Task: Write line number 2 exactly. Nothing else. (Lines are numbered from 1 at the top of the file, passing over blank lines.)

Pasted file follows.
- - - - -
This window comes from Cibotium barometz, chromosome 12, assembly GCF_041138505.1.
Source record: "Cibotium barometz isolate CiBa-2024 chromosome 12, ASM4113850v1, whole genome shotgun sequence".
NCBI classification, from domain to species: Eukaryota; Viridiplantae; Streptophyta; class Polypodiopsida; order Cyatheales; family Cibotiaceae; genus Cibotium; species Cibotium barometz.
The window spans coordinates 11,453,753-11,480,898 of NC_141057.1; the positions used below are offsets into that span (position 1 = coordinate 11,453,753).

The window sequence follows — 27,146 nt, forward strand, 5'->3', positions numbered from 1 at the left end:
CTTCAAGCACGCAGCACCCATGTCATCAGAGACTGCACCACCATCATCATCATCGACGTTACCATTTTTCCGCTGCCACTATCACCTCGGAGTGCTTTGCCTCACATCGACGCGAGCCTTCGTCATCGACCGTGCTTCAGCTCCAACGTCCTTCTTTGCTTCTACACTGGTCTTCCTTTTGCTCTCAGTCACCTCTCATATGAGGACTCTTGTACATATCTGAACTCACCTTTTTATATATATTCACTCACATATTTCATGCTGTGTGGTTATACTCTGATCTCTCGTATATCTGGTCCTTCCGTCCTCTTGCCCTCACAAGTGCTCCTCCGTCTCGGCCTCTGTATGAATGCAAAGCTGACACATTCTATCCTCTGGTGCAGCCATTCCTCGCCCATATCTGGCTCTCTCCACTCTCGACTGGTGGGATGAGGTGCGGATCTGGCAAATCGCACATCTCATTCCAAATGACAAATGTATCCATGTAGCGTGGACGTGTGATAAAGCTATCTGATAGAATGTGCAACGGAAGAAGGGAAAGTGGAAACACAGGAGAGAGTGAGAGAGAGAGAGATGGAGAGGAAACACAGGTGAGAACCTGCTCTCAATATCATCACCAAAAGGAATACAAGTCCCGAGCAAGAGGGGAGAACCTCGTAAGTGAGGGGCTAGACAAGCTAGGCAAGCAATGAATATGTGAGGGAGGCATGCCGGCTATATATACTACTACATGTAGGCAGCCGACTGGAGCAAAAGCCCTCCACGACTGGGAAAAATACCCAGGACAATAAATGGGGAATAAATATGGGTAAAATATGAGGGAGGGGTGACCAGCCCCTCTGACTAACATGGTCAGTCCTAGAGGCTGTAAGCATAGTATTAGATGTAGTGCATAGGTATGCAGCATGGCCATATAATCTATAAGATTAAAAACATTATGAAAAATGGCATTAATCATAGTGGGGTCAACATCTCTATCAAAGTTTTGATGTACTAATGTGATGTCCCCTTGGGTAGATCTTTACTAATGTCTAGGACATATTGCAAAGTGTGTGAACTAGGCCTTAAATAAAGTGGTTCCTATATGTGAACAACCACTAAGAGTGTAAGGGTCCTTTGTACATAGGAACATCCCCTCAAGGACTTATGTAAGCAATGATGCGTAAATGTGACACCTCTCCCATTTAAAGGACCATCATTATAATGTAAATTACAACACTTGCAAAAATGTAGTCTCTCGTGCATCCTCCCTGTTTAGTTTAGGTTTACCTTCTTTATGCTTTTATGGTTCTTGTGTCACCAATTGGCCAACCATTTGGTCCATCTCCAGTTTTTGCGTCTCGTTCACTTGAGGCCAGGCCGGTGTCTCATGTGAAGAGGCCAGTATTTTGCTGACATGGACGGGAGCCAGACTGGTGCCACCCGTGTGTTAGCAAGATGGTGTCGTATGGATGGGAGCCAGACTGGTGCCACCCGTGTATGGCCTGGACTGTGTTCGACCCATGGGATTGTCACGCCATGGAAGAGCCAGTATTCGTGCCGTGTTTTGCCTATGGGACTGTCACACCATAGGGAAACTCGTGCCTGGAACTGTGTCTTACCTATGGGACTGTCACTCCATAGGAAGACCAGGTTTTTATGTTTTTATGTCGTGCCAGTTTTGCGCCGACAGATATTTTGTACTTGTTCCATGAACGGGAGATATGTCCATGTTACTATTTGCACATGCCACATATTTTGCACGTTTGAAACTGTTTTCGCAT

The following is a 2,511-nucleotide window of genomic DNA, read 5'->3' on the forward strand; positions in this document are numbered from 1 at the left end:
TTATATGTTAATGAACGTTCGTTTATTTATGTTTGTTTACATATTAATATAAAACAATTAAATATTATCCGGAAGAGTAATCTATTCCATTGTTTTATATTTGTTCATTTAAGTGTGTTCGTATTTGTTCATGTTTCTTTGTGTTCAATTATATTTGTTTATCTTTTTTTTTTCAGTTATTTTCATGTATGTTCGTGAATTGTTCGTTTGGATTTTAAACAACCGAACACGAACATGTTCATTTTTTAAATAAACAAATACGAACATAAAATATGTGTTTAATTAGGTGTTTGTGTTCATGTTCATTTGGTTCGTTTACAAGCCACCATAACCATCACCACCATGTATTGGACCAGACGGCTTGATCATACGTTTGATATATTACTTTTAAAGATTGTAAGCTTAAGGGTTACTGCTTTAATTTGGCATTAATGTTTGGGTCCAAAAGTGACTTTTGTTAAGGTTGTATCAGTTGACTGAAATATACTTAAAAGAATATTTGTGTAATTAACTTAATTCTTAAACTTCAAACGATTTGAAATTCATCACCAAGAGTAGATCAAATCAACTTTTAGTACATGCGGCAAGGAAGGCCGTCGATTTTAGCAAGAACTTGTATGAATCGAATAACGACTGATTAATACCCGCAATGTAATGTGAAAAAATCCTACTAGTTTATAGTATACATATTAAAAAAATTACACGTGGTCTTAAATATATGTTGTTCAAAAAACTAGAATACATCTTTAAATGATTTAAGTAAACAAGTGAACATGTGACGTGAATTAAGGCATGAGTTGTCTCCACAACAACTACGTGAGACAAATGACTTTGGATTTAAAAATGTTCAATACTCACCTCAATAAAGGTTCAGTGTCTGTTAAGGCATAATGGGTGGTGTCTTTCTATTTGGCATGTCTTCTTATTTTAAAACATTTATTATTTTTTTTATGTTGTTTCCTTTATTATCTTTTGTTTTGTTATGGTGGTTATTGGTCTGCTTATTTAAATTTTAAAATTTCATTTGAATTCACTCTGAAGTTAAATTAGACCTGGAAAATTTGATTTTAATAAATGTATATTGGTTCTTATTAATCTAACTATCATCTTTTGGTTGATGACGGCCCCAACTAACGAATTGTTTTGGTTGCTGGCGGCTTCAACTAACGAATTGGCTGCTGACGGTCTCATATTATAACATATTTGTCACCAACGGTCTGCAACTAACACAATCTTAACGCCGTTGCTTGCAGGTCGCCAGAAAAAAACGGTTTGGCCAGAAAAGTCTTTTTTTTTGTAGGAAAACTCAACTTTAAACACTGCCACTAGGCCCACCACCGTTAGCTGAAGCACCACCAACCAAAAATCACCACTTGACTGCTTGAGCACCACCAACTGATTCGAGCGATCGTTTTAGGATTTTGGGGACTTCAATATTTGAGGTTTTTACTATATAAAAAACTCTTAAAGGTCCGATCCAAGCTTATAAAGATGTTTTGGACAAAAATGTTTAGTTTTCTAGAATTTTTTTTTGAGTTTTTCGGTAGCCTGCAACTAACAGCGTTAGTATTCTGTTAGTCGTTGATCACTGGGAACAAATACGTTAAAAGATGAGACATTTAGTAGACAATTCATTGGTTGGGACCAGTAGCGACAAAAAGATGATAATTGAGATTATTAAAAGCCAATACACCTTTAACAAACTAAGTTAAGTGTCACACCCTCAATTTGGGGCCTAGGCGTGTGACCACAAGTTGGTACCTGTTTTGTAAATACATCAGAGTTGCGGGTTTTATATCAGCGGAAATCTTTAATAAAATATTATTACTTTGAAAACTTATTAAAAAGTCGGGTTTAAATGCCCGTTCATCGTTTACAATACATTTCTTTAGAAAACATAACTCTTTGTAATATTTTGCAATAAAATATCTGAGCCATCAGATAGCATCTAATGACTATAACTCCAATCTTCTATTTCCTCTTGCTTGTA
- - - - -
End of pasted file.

Source record: "Cibotium barometz isolate CiBa-2024 chromosome 12, ASM4113850v1, whole genome shotgun sequence".